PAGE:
In order to optimize an athlete’s entire skill set, the athlete has to learn a new set of skills – mental skills. Just like athletes receive instruction from coaches, attend sports camps, and practice to learn the physical aspect of their sport, athletes need to do the same to learn the mental aspect of their sport. Our reports are designed to teach the athlete to manage their own mental game and learn the basics of sport psychology techniques.
Our reports go far beyond just scores and numbers to provide instruction and actionable feedback specific to each athlete. Based on the results of our assessments, we prepare reports for each member of an athlete’s supportive network. For teams, we provide insights into the unique aspects of team interaction with coach-directed feedback and guidance. Our reports help athletes, parents and coaches focus directly on the areas of mental performance that require the most attention.
Our recommendations for managing your mental game are based on decades of research in sport and organizational psychology. We incorporate the latest science and research to provide the most advanced solutions to your mental performance development.
Our athlete development model uses two primary methods to improve performance: 1) increasing self-awareness to change athlete thinking, and 2) using mental skills to change behavior.
SELF-AWARENESSMost athletes are aware of their physical strengths and weaknesses because they are observable. For example, one athlete’s time in the 40-yard dash is 6.2 seconds and another athlete’s time is 5.1 seconds. The difference is observable and clear: one athlete is 1.1 seconds slower than the other. When it comes to mental strengths and weaknesses, they are much harder to observe and quantify. Even if an athlete can tell a competitor is more “mentally strong” than him/her, the athlete may not know why or to what extent. When an athlete understands their limitations in their mental game, they can focus directly on developing their weaknesses. They can also recognize situations where those weaknesses may be most problematic and work to approach those situations with the right mentality.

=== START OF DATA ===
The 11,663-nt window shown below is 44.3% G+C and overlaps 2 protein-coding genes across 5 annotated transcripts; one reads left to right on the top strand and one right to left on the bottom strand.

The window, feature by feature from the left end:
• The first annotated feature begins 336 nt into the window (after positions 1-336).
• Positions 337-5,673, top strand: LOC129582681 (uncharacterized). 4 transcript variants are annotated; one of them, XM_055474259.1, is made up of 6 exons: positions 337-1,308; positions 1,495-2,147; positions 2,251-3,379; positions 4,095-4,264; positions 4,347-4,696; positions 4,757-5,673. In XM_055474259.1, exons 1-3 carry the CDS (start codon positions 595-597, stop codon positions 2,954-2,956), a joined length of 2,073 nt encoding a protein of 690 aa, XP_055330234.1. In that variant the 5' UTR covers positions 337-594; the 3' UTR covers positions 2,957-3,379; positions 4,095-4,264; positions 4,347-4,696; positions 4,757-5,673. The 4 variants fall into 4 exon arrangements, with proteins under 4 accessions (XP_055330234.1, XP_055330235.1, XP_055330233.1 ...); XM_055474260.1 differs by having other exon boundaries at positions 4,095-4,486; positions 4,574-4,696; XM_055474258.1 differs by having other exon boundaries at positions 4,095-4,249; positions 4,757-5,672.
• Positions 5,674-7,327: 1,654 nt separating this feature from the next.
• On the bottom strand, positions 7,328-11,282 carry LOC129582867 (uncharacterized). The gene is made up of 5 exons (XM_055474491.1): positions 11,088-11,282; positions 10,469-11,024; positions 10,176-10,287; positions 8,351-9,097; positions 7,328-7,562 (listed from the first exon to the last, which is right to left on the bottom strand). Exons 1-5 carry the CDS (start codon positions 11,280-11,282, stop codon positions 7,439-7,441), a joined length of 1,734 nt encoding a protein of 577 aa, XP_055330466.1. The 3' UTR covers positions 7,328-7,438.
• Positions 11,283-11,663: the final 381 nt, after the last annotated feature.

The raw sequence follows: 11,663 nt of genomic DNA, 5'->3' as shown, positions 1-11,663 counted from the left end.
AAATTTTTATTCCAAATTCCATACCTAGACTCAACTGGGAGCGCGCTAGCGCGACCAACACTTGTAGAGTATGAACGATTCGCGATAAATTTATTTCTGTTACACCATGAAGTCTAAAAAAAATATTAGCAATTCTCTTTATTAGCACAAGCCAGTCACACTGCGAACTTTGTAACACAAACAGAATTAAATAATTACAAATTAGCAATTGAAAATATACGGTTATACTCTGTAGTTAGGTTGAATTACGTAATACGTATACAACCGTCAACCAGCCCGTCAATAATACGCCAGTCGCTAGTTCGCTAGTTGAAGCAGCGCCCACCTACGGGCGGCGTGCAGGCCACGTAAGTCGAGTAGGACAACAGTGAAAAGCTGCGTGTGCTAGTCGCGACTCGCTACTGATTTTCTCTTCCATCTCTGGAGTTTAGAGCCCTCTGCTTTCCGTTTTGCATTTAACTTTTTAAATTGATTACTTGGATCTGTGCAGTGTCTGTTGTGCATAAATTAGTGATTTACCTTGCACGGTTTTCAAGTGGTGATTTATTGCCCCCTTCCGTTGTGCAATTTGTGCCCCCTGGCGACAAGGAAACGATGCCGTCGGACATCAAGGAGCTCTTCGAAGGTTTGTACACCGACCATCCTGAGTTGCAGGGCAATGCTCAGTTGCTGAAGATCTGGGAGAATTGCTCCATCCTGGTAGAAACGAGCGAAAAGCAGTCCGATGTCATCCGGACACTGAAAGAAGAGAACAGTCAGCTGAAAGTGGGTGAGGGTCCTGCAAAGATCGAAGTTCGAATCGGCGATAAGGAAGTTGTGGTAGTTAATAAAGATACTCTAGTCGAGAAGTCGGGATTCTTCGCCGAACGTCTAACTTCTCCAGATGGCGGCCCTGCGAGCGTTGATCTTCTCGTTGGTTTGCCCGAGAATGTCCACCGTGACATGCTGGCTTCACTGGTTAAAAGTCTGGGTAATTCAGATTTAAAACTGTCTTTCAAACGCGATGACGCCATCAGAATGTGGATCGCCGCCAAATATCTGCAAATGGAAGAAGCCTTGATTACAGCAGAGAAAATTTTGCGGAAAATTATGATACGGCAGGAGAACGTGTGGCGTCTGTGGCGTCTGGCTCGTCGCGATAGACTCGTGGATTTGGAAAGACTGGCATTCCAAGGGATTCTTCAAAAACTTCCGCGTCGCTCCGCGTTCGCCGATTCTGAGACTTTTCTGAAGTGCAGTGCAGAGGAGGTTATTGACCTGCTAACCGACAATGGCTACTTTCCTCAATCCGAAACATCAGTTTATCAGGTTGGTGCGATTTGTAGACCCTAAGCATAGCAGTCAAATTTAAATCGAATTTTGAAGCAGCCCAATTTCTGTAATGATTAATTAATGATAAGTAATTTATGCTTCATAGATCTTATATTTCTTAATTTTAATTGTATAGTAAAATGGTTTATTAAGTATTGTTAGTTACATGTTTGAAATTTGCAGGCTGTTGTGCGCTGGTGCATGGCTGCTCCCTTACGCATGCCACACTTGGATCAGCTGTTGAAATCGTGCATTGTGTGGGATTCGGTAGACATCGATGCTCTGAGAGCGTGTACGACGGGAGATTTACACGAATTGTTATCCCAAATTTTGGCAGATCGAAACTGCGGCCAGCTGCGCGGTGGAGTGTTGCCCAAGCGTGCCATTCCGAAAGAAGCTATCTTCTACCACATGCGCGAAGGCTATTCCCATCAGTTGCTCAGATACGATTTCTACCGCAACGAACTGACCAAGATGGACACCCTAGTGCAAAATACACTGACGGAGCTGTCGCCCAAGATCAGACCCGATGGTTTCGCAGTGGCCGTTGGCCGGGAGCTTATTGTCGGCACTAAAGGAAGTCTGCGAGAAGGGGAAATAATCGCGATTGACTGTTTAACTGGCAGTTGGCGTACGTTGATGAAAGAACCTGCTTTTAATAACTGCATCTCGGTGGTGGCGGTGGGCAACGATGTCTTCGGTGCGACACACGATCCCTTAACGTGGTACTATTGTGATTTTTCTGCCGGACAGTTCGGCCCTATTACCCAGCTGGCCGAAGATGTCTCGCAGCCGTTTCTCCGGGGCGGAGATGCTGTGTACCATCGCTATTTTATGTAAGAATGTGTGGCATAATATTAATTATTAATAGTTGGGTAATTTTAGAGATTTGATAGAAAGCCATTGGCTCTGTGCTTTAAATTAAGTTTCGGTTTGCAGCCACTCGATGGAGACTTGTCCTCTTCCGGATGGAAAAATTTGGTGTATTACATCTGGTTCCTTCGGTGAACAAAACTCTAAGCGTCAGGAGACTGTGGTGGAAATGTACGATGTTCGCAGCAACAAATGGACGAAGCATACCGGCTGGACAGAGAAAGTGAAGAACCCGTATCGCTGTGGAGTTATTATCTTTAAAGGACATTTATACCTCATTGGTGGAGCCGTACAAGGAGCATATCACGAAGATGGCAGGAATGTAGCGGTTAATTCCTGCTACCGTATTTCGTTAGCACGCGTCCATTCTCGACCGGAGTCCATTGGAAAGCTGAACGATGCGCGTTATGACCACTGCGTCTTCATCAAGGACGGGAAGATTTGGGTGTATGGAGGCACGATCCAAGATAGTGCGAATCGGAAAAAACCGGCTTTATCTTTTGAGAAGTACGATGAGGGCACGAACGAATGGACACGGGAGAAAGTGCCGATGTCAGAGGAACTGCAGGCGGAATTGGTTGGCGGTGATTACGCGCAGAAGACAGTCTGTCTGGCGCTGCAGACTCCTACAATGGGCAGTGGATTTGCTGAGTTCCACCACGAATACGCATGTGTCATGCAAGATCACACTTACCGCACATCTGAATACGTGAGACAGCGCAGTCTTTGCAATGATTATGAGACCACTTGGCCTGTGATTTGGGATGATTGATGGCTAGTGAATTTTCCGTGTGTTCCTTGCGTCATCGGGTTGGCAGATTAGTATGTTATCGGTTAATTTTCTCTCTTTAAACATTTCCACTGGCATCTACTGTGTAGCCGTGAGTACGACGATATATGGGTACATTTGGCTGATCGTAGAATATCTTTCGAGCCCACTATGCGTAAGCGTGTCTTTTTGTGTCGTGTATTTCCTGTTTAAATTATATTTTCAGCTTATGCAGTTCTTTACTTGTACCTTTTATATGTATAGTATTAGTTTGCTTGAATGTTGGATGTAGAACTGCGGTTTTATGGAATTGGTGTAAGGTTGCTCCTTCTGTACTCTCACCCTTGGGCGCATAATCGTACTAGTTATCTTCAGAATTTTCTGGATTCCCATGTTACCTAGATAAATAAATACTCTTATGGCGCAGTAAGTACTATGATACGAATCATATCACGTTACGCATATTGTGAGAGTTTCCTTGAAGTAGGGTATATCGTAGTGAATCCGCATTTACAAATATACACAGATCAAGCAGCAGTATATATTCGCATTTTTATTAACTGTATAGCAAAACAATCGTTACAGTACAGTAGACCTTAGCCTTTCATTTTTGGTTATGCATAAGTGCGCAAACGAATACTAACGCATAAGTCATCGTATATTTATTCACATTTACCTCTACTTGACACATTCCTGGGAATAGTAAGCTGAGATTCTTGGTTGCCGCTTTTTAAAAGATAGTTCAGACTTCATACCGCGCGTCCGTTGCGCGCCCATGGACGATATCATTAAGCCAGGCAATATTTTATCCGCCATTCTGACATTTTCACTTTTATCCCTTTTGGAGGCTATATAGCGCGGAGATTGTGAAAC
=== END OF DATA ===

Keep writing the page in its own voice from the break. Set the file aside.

MENTAL SKILLS GUIDE
When athletes know their weaknesses, they can implement mental skills to overcome those weaknesses or turn them into strengths. We use six types of mental skills to help athletes manage their weaknesses and improve their mental strength: 1) Self-talk, 2) Arousal Control, 3) Visualization, 4) Routines, 5) Goal Setting, and 6) Re-Framing. Each of these skills can be used for a number of different mental performance dimensions. We provide training on each mental skill and recommend them to athletes to overcome certain weaknesses or leverage strengths. Our reports are customized to each athlete so that the appropriate mental skill is used in the correct situation.